Hargreaves Hill & Four Pillars Gin Barrel Gose
While IPAs have been the dominant force in the Australian craft beer world in 2016 (if measured in terms of new releases and hype more than volume sales compared to, say, pale ales), some once almost extinct styles of beer have been enjoying an unlikely renaissance. Among them is the salty, sour gose with its origins in Germany.
Nomad's Freshie Salt 'n' Pepper has been leading the way locally, while many more breweries have brewed their first in 2016 (Holgate's Tangelo got a mention during this discussion). This collaboration between two of Yarra Valley's finest makes the ten thanks to Hargreaves Hill and Four Pillars Gin capturing the essence of the latter's botanicals in a light, spritzy and thoroughly enjoyable, summery drop.
NB You can read all about gose now and historically in this article.
Sailors Grave Mandarin Berliner Weisse
Speaking of gose brewers... As recipes for success go, Sailors Grave might seem one of the least likely imaginable. Former Darlinghurst restaurateurs Chris and Gab Moore have built a sizeable brewery in a crumbling, historic butter factory in Orbost (in rural East Gippsland). There they brew beers such as a seaweed gose (their session beer), an altbier and a whisky sour Berliner Weisse – just what the local farmers have been crying out for, no doubt.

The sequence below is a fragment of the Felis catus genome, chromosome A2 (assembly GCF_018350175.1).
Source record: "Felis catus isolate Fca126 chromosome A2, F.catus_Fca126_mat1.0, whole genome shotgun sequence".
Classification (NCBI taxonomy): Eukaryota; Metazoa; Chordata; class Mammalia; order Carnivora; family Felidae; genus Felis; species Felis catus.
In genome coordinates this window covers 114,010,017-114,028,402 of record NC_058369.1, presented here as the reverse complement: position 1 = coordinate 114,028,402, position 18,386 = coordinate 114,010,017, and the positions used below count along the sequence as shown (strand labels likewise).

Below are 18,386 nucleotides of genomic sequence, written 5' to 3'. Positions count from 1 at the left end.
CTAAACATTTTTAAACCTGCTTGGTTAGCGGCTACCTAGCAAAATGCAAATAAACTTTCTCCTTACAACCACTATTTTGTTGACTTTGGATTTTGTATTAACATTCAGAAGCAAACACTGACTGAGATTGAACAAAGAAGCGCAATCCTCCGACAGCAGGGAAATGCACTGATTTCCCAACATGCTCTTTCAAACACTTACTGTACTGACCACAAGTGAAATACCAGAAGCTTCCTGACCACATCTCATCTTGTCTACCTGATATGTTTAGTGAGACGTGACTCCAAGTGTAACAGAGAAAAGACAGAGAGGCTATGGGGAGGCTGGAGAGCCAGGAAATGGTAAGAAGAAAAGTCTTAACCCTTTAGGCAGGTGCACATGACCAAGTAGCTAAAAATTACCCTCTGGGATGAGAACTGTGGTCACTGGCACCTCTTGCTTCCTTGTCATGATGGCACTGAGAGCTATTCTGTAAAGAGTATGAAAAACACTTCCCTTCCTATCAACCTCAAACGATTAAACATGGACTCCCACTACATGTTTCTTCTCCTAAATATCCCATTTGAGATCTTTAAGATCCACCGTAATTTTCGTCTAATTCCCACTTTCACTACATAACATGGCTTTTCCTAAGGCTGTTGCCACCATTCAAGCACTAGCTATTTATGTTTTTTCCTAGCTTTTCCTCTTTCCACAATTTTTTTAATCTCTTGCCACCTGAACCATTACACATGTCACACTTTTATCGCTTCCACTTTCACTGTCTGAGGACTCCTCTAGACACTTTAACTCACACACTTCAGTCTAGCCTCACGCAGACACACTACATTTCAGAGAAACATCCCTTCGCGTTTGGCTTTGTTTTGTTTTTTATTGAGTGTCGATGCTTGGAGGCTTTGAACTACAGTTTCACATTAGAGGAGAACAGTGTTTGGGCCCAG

Yet, a few short months into their existence, they're creating quite a buzz around Melbourne (they've only just started to send beers to Sydney as they're brewing, packaging and delivering everything themselves from their remote base while also raising two young kids) and are selling beer by the slab in their local Foodworks. In part, the buzz is down to the idiosyncratic and eye-catching choice of beers, in part it's down to the unique look of their cans (they found a children's illustrator in Cornwall whose work they loved on Pinterest and invited him to live with them for a while to come up with the brand and first 20 can designs) and, we imagine, in part it's down to the humble way in which they've introduced themselves to the beer world.